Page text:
For the first time in Medicare’s history, the amount of money beneficiaries in drug plans will have to pay for their prescriptions each year will be capped. That’s thanks to provisions of the Inflation Reduction Act of 2022.
AARP’s recent article entitled “Big Changes Coming to Medicare Part D Plans” explains that, as with many of the other provisions in the new law, the changes to Part D out-of-pocket spending will roll out over the next several years. Let’s look at how the new cost-sharing rules will work and when the savings will start.
Out-of-pocket costs capped. The maximum amount seniors will have to pay out of pocket for prescription drugs each year will be $2,000. This limit applies if you get your prescription drugs through a stand-alone Part D plan, or if you access your Medicare through a private Medicare Advantage plan. Most of those MA plans also cover prescription drugs. If what Medicare Part D spends on prescription drugs per enrollee increases, that $2,000-a-year cap could also rise. If your Part D or MA plan has a prescription drug deductible, that will count toward the cap.
Another change to the Medicare drug benefit thanks to the Inflation Reduction Act that starts in 2025 is the requirement that Part D plans offer enrollees the option of what is called smoothed cost-sharing. This means you can opt to have your out-of-pocket costs spread out over the year, which is aimed at protecting seniors from being hit with such a big drug bill at one time that it may discourage them from filling their prescriptions.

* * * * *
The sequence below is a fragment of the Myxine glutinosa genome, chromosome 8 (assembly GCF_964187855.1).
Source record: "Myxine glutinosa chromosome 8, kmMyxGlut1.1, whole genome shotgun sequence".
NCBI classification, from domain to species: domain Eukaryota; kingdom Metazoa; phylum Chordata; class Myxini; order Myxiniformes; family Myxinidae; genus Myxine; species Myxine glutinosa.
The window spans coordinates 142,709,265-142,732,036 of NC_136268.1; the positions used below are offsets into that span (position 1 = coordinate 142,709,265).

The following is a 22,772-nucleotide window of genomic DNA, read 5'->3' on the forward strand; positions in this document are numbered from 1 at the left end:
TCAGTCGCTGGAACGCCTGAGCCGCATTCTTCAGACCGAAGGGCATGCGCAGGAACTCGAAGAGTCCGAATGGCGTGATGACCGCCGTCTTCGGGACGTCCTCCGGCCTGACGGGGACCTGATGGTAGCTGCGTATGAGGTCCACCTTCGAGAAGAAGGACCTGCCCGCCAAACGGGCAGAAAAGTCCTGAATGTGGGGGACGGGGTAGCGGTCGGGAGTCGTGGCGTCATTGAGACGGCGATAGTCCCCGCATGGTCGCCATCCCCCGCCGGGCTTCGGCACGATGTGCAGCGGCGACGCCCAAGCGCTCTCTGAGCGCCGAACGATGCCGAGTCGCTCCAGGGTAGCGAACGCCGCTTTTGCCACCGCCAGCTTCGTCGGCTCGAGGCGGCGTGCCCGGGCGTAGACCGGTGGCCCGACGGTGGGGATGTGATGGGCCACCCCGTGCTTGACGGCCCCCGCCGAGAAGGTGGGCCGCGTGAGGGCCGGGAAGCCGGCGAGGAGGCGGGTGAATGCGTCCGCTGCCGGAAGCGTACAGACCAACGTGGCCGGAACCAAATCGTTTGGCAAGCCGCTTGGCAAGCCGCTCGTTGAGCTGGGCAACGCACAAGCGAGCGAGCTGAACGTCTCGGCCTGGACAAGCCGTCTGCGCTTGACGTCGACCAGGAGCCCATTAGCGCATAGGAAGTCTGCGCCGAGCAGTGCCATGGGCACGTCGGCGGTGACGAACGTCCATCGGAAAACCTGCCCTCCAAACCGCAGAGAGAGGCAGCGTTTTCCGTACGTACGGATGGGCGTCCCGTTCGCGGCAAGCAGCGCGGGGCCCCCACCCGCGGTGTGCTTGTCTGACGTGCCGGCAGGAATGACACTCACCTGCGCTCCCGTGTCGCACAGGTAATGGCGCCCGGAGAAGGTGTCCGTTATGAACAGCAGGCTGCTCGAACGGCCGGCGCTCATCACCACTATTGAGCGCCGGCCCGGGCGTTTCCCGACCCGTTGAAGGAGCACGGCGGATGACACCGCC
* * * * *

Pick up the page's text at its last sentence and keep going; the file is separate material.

Premium increases are limited. Starting in 2024 and continuing through 2029, Part D premiums can’t increase by more than 6% a year. In 2022, the national average Part D premium is $33.37 a month. The amount of these premiums varies widely, depending on where you live and what plan you select.
Insulin charges are restricted. Beginning in 2023, copays for a 30-day supply of any insulin that a Medicare drug plan covers will be capped at $35. Part D plans will be required to adhere to the $35 copay limit, even if an enrollee hasn’t met their annual deductible.
Many vaccines will be free. Starting on January 1, 2023, Medicare enrollees won’t have any out-of-pocket costs for vaccines that the CDC’s Advisory Committee on Immunization Practices recommends for adults. Medicare Part B, which applies to doctor visits, diagnostic tests and other outpatient services, already fully covers some vaccines, including flu shots, pneumonia vaccines, hepatitis B inoculations and coronavirus vaccines (initial shots as well as boosters). However, other vaccines, most notably the expensive vaccine for shingles, are covered under the Part D prescription drug plans, and many of those plans currently require enrollees to share the cost of those shots. The new law eliminates that cost-sharing.
Reference: AARP (August 15, 2022) “Big Changes Coming to Medicare Part D Plans”